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Overthrow Xi? Hostility towards China is on the rise, but Aussies’ extraordinary demand for a coup is a step too far

Damian Wilson
Damian Wilson
is a UK journalist, ex-Fleet Street editor, financial industry consultant and political communications special advisor in the UK and EU.
is a UK journalist, ex-Fleet Street editor, financial industry consultant and political communications special advisor in the UK and EU.
Overthrow Xi? Hostility towards China is on the rise, but Aussies’ extraordinary demand for a coup is a step too far
A highly provocative article in Australia’s Murdoch-owned press has called on the Quad to support a coup in the Chinese Communist Party and end Xi Jinping’s reign. Are the Aussies getting tough, or is this personal for Rupert?

Anyone who has ever worked for the Murdoch press, like me, knows one thing: nothing big goes to print without the boss’s final okay, particularly where the political or business interests of his global media empire are concerned.

So it cannot be too far wide of the mark to suggest that an article published in The Australian newspaper, Murdoch’s national title Down Under, which called for a coup in China’s Communist Party and the ousting of leader Xi Jinping, was published with a nod of assent from the billionaire nonagenarian.

Because ever since his divorce from his third wife, Chinese-born American Wendi Deng, after 14 years of marriage back in 2013, China has been something of an itch that needs scratching for the media magnate. In fact, Rupert’s biographer, Michael Wolff even tweeted that, “Since their divorce, Murdoch has been telling anybody who would listen that Wendi is a Chinese spy – and had been throughout the marriage.

The Murdoch-owned Wall Street Journal ran reports that US government officials had warned Jared Kushner, former President Donald Trump’s son-in-law, about his close friendship with Deng over suspicions that she was using her network of connections to lobby for the Chinese government. No way did her ex-husband miss that.

That animosity, however, has stepped up a level. Quite a few levels in fact. Under the headline ‘China’s the main game. Removing Xi is how to play it’ commentator Paul Monk, writing in The Australian, speculated that the only way to avoid a devastating conflict with China is to facilitate a coup and suggested it should be on the agenda at the upcoming Quad conference between Australia, the US, India and Japan – described as Asia’s NATO.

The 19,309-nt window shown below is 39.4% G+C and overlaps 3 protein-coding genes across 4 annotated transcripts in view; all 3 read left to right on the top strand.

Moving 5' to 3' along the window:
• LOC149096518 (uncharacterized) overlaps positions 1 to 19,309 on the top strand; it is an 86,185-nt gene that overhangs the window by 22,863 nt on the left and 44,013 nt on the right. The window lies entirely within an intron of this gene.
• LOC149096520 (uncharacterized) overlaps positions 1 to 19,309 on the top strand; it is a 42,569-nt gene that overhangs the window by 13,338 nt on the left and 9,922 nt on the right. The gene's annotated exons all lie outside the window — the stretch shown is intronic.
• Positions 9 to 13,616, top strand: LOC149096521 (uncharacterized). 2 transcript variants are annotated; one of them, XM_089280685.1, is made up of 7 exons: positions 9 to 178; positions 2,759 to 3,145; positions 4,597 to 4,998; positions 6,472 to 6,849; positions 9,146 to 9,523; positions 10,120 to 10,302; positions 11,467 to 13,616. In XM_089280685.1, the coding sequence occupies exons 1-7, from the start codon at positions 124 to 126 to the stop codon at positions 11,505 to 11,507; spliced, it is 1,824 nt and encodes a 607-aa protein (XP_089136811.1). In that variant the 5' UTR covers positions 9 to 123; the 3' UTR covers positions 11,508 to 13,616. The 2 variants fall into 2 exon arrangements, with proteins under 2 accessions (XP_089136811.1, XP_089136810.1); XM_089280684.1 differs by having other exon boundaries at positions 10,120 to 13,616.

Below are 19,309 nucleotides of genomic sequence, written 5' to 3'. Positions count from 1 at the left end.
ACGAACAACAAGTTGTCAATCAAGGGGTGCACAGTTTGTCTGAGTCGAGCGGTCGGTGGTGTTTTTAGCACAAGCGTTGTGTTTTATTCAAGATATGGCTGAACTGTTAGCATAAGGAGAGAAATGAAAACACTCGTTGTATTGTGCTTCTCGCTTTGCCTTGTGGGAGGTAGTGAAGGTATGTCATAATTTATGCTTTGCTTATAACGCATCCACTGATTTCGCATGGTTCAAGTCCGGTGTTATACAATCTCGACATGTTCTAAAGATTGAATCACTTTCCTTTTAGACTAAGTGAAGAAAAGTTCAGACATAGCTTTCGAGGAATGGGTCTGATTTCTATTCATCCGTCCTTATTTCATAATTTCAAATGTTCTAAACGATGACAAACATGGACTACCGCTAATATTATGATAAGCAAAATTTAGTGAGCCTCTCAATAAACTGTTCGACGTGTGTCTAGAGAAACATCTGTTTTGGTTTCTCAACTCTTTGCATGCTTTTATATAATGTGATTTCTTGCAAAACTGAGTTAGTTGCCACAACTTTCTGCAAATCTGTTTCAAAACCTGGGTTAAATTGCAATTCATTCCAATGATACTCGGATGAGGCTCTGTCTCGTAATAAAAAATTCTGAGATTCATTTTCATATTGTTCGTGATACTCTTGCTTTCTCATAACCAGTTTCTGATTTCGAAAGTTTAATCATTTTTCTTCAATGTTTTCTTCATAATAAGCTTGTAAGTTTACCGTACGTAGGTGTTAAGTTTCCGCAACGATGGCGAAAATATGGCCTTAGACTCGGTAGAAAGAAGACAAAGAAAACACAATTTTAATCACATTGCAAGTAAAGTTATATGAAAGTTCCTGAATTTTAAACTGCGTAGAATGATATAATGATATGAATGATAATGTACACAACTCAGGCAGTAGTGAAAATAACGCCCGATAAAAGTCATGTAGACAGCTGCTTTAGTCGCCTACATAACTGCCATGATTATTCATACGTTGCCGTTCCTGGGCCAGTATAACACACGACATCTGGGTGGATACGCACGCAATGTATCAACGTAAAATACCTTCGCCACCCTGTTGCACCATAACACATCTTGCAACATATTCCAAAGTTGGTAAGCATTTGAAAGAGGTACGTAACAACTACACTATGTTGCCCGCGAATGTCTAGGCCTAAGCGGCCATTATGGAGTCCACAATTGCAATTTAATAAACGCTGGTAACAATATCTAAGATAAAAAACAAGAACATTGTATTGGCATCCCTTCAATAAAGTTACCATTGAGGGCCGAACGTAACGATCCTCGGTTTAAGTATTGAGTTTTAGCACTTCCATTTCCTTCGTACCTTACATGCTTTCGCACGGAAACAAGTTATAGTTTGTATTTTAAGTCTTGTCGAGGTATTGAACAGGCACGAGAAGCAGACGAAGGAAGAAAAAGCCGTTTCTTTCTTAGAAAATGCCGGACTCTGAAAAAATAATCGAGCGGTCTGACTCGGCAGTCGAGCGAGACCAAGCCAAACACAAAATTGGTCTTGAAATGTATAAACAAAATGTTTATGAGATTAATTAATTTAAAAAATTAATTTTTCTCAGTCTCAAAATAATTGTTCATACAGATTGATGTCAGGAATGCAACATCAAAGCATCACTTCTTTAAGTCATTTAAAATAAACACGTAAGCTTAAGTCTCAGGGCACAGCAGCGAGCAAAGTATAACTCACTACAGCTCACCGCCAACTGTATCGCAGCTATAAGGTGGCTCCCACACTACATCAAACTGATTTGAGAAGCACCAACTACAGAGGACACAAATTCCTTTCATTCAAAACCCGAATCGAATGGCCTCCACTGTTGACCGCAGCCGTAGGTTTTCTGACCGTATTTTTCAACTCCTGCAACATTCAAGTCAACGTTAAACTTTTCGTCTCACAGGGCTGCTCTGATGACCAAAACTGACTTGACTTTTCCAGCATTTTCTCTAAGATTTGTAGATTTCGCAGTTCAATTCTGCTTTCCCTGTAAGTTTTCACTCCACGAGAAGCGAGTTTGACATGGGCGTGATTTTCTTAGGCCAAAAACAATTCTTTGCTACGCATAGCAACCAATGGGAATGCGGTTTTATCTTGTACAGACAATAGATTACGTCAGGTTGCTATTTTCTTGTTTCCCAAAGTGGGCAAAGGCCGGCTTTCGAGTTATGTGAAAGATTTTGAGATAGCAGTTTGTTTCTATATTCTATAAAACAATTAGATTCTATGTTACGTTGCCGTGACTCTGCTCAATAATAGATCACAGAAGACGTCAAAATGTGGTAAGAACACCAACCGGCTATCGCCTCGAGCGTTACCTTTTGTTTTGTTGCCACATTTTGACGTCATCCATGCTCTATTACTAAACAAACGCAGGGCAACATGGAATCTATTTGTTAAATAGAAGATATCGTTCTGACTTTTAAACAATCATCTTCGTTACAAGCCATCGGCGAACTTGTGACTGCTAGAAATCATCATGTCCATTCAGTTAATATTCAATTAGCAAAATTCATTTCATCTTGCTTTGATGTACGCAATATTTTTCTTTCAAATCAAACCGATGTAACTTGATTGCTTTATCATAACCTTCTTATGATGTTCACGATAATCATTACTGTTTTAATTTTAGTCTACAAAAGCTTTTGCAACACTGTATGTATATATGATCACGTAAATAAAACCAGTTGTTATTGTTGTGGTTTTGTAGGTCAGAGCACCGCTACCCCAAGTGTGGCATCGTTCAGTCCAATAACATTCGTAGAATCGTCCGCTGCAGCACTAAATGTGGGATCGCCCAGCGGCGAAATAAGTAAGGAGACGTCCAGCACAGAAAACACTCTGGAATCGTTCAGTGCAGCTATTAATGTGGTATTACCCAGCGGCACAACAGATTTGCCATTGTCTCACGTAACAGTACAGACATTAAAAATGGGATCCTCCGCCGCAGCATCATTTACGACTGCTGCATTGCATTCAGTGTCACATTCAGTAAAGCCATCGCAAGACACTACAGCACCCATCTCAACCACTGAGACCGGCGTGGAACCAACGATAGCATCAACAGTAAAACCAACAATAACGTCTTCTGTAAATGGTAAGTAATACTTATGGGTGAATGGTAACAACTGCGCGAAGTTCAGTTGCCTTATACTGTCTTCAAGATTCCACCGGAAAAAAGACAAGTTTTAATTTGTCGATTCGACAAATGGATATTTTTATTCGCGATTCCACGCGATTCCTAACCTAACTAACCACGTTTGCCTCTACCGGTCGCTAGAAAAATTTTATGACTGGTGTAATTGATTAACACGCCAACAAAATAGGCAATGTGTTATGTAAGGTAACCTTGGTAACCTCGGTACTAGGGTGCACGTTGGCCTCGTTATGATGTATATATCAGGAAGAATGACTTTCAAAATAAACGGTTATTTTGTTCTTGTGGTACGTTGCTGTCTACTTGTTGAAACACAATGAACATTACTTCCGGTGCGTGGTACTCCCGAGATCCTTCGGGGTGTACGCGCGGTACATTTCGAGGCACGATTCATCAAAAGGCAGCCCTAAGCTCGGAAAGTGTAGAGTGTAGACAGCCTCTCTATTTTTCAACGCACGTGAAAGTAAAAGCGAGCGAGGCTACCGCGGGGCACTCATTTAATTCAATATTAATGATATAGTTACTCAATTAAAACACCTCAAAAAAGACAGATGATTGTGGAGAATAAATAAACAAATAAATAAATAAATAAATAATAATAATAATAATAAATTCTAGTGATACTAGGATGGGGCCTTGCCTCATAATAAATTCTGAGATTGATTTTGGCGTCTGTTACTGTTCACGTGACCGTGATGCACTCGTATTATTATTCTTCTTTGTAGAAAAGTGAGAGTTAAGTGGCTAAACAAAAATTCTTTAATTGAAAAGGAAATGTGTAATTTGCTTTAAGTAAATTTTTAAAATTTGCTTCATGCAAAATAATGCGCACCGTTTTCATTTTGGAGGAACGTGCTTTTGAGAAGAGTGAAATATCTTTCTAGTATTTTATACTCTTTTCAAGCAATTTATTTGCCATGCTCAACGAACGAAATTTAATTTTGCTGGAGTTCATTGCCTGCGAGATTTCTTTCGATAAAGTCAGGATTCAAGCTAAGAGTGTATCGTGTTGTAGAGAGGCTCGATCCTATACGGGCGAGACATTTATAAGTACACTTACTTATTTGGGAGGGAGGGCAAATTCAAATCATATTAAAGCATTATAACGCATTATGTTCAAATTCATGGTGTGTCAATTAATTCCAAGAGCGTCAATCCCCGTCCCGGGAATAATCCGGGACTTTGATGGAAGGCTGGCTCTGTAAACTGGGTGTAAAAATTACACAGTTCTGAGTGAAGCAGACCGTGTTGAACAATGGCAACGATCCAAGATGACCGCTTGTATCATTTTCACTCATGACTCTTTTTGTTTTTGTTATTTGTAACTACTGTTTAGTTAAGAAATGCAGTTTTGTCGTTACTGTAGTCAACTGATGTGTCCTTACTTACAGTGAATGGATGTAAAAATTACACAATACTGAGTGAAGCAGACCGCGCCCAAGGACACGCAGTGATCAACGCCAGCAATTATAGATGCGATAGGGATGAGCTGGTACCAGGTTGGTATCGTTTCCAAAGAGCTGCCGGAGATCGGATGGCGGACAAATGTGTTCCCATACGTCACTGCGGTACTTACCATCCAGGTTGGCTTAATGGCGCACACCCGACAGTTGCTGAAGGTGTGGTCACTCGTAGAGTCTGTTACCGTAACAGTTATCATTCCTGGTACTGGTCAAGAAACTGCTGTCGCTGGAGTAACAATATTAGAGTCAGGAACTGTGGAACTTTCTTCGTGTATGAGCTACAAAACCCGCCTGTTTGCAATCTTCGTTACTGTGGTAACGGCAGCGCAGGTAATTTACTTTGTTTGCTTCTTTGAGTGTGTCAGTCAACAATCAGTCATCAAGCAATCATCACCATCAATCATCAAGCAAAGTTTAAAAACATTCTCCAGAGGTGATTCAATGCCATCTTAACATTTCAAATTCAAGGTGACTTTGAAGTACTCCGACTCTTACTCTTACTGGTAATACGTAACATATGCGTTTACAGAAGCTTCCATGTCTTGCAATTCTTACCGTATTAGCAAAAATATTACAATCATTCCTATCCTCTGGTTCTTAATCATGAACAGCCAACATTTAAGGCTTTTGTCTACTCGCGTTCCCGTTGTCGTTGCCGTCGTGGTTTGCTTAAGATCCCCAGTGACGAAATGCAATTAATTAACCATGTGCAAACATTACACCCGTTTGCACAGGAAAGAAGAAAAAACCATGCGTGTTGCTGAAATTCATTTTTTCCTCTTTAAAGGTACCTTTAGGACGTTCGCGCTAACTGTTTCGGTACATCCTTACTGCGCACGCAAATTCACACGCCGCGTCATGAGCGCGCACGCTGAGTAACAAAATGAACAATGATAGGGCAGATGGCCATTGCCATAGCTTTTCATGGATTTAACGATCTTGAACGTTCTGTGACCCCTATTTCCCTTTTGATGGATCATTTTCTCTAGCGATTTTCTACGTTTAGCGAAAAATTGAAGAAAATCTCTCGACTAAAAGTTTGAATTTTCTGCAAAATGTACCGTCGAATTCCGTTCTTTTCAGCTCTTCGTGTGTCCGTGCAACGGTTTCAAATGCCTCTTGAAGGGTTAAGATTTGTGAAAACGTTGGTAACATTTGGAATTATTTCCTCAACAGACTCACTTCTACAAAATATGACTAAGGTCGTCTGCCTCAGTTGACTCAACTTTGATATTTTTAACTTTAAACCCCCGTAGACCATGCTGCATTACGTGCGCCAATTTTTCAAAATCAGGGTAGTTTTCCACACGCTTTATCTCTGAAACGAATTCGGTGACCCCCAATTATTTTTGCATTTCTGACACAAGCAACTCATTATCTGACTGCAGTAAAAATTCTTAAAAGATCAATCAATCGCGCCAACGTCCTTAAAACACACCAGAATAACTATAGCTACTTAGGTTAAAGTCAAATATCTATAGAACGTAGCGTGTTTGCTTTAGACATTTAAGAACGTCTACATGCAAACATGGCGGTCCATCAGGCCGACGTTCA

“Xi needs to be removed from power and a broad path to democratic reform opened up at long last in China,” says Monk. “The Communist Party must make the shift to democratic rule that Taiwan and South Korea made from the late 1980s. The Quad should openly call for such a transition.”

In support of his suggestion, he cites a recent article from former Aussie PM Kevin Rudd in which he suggested the Quad could “provide a rallying point for all those concerned about Xi’s jingoism and arrogance”.

Warming to his topic, Monk declares, “Xi must go, and with him the reactionary dictatorship and hubris he espouses. This must be our stance. It must be the stance of the Quad. It must be the mantra of all those seeking a peaceful, prosperous future for Asia and the world.”

Heated stuff, indeed, from a serious newspaper that attracts and reflects a serious audience among the Australian establishment of which Murdoch, despite his US citizenship, remains a central figure.

Also on rt.com ‘Extremely irresponsible’: China slams new security pact between US, UK & Australia to arm Canberra with nuclear submarines

And this is not an isolated incident of Beijing-baiting. In the past week alone, Australia has signed the security pact with the US and UK – AUKUS – and confirmed the purchase of eight nuclear submarines from their new BFFs, much to the chagrin of the French who were under the impression they’d already secured that order.

Both acts have upped the ante against China considerably. Why would Australia need nuclear subs? For a war against New Zealand?

Just in case any clarification was necessary about the call for transition to democracy, The Australian spelt it out: “We had clung to the hope – for 40 years, despite the shock of Tiananmen in 1989 – that our generosity and the energies of the Chinese people would bring such a transition in due course. The Communist Party has failed to effect it. Xi embodies that failure. Therefore, he must go.”

Beijing? Looks like it’s your move.

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The statements, views and opinions expressed in this column are solely those of the author and do not necessarily represent those of RT.

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